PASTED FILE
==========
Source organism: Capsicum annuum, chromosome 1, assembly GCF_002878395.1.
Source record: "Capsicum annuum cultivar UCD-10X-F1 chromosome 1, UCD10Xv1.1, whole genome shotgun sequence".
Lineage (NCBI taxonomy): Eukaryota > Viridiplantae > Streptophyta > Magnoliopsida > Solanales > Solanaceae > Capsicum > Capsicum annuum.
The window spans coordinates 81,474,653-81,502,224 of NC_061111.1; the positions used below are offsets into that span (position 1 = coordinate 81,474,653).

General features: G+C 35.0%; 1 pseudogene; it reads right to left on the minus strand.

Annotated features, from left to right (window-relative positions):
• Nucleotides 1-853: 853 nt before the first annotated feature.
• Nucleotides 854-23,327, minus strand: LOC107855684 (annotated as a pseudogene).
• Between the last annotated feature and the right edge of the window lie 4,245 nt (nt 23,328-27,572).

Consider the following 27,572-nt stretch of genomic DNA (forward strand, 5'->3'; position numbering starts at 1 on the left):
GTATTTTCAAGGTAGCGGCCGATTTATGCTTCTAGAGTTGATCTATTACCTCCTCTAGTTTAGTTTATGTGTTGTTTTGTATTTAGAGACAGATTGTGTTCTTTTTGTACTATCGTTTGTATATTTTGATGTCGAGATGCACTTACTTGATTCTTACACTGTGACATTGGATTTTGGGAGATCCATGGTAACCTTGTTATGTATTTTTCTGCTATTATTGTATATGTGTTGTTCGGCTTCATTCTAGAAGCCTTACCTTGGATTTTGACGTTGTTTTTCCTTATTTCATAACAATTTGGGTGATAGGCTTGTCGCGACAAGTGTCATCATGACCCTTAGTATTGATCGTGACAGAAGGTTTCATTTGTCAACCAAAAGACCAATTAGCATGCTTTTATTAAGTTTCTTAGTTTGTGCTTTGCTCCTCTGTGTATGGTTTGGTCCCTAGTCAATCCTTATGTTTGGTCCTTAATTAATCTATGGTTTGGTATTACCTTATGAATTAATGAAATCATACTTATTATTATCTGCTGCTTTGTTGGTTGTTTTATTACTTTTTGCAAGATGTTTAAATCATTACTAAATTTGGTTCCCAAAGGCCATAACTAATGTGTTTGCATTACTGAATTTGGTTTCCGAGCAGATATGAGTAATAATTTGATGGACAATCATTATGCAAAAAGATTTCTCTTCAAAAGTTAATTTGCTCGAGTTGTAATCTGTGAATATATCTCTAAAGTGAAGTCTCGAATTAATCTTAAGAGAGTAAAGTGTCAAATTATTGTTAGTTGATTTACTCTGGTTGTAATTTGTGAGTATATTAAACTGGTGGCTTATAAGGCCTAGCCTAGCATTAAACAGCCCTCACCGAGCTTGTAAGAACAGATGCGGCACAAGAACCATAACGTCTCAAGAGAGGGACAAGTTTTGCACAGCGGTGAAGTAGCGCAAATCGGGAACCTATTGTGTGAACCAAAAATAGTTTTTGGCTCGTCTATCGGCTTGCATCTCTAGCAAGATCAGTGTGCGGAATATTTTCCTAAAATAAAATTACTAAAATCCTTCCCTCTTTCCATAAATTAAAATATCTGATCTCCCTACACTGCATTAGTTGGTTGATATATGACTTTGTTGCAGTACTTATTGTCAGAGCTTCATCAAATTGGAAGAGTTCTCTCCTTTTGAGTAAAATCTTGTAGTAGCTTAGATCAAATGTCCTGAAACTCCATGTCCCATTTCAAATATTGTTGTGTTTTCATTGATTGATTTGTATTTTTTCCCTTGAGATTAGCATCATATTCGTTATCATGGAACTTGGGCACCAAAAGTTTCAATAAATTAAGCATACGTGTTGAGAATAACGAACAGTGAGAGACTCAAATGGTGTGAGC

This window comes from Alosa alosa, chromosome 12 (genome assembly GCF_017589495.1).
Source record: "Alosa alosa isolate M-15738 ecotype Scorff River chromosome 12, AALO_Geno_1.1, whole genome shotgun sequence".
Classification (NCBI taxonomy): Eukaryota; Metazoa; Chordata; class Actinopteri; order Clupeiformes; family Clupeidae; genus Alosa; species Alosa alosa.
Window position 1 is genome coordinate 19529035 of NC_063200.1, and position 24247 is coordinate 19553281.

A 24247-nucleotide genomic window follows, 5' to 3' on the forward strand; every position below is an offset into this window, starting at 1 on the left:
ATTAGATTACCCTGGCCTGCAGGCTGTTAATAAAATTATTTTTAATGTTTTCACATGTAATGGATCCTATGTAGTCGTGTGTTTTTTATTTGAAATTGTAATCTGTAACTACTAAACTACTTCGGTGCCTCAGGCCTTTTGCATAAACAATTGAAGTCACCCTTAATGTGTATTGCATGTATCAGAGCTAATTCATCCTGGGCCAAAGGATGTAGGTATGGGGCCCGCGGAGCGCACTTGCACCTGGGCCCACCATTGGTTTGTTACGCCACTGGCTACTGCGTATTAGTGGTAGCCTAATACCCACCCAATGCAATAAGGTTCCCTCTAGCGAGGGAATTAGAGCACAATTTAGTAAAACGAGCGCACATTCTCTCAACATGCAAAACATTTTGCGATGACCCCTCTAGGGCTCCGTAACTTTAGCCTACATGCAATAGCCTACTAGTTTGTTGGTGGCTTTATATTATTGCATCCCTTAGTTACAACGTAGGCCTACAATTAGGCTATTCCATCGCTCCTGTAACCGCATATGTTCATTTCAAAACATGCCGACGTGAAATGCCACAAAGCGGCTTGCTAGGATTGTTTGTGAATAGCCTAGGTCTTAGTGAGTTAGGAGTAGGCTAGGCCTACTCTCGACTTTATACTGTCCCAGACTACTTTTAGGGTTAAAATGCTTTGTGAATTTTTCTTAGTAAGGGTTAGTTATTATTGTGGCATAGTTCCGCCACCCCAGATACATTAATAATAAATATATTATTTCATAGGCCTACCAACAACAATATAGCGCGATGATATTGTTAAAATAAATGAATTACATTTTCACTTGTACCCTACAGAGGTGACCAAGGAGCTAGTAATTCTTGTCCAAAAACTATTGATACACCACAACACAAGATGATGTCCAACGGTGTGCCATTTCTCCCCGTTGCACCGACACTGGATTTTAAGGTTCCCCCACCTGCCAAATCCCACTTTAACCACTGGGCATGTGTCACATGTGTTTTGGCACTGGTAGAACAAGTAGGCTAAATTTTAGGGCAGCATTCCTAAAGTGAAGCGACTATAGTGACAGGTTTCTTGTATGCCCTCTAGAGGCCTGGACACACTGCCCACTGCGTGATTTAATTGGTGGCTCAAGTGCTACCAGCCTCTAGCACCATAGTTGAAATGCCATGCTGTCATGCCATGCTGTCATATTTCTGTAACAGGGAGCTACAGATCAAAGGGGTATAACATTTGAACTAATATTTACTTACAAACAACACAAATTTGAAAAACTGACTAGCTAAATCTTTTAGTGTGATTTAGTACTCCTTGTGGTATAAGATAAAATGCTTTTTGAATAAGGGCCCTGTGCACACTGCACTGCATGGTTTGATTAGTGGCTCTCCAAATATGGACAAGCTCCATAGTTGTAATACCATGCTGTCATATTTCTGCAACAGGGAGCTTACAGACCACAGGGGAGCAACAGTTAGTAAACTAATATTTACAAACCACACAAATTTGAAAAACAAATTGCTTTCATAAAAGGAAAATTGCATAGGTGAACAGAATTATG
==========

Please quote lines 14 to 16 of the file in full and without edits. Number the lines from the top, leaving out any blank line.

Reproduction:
Classification (NCBI taxonomy): Eukaryota; Metazoa; Chordata; class Actinopteri; order Clupeiformes; family Clupeidae; genus Alosa; species Alosa alosa.
Window position 1 is genome coordinate 19529035 of NC_063200.1, and position 24247 is coordinate 19553281.

A 24247-nucleotide genomic window follows, 5' to 3' on the forward strand; every position below is an offset into this window, starting at 1 on the left: